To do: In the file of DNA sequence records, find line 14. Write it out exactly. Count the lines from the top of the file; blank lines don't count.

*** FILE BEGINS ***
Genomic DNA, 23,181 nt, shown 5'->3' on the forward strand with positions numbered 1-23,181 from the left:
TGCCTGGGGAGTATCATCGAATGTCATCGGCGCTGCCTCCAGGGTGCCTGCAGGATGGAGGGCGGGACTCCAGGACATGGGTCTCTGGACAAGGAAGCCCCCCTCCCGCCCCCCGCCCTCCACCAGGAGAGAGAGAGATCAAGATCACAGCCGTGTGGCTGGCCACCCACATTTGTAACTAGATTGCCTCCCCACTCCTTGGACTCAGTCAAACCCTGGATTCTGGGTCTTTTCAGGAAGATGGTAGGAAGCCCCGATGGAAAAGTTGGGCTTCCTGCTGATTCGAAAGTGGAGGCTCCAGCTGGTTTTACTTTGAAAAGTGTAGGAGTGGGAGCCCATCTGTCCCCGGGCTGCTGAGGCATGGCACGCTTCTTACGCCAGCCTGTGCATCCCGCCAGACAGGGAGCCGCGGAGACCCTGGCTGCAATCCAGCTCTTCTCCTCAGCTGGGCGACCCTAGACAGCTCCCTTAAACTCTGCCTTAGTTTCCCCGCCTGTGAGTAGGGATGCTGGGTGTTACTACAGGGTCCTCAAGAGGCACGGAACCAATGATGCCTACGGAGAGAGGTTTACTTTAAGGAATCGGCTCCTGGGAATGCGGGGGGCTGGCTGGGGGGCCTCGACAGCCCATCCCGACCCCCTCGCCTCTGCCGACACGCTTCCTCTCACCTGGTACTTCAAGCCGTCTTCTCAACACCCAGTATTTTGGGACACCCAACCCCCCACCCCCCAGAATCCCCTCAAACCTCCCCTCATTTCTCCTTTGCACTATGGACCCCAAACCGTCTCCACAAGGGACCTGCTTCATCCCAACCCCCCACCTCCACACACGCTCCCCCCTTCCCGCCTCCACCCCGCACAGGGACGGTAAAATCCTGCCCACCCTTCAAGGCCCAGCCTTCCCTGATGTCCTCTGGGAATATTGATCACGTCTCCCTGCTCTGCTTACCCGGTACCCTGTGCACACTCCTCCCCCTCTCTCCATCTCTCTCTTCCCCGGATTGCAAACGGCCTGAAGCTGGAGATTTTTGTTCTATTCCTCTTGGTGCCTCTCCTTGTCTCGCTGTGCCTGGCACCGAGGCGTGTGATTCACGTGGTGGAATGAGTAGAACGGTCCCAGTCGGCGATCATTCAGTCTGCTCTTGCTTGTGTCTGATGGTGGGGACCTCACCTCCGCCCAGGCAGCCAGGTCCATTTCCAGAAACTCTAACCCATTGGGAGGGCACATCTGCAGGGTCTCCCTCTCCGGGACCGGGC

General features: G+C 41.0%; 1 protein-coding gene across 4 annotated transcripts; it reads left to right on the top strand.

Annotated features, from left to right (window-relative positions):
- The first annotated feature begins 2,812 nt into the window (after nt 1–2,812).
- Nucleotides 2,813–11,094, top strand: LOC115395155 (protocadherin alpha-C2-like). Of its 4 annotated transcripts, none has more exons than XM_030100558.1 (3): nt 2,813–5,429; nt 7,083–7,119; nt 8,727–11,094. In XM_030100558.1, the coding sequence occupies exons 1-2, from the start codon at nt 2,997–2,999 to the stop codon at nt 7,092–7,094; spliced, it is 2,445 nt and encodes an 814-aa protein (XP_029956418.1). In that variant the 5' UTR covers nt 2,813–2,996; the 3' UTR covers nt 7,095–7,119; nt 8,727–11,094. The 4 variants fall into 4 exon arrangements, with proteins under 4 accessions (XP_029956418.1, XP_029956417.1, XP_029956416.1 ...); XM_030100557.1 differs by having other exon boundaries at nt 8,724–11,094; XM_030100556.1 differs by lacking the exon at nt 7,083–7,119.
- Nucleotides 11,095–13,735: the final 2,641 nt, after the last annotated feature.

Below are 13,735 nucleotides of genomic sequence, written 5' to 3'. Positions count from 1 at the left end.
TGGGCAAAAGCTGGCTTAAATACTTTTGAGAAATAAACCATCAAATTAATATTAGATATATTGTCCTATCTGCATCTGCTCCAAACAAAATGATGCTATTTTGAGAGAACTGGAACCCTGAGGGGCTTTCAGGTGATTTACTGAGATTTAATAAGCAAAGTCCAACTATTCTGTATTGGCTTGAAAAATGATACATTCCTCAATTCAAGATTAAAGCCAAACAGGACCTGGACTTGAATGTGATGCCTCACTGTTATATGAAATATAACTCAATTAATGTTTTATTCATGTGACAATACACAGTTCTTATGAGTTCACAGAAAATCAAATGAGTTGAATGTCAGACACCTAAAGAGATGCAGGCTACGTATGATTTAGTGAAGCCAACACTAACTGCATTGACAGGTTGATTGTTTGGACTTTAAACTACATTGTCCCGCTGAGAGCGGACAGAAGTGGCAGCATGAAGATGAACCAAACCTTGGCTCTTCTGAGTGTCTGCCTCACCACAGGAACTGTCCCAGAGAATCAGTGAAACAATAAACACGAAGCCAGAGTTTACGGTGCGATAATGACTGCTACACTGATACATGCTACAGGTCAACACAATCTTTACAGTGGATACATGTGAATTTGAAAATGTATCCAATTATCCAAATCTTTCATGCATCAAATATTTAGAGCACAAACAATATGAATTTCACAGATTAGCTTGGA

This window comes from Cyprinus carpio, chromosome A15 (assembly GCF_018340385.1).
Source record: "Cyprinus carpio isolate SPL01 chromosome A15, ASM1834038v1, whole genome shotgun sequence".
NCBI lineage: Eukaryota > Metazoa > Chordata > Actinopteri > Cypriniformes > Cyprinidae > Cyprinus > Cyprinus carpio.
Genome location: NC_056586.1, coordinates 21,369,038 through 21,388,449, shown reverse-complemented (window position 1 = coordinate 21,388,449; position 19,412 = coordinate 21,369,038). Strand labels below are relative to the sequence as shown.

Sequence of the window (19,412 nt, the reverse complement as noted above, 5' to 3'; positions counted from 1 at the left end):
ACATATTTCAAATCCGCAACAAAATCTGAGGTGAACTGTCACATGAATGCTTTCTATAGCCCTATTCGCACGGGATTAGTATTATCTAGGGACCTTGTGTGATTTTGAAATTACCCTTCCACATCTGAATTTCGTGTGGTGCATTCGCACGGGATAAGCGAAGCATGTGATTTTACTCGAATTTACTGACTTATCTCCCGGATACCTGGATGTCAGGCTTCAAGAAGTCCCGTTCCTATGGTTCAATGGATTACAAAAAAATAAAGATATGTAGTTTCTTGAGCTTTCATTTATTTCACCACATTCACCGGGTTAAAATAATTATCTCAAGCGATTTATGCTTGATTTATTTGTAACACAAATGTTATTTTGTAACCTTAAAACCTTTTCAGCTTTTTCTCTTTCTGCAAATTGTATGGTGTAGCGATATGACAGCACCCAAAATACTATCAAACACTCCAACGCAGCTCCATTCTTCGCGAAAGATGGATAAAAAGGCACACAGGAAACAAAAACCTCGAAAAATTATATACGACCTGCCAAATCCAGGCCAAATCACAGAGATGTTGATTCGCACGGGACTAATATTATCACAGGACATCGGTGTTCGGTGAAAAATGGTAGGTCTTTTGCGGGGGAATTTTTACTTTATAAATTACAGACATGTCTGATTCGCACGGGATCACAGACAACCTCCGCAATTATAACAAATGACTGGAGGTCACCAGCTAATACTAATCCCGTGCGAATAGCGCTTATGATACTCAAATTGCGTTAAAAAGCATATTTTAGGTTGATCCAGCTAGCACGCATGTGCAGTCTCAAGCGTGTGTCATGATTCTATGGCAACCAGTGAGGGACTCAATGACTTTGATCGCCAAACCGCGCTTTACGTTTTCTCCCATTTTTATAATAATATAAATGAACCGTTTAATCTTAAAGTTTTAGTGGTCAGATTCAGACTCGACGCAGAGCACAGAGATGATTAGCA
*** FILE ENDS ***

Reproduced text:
Sequence of the window (19,412 nt, the reverse complement as noted above, 5' to 3'; positions counted from 1 at the left end):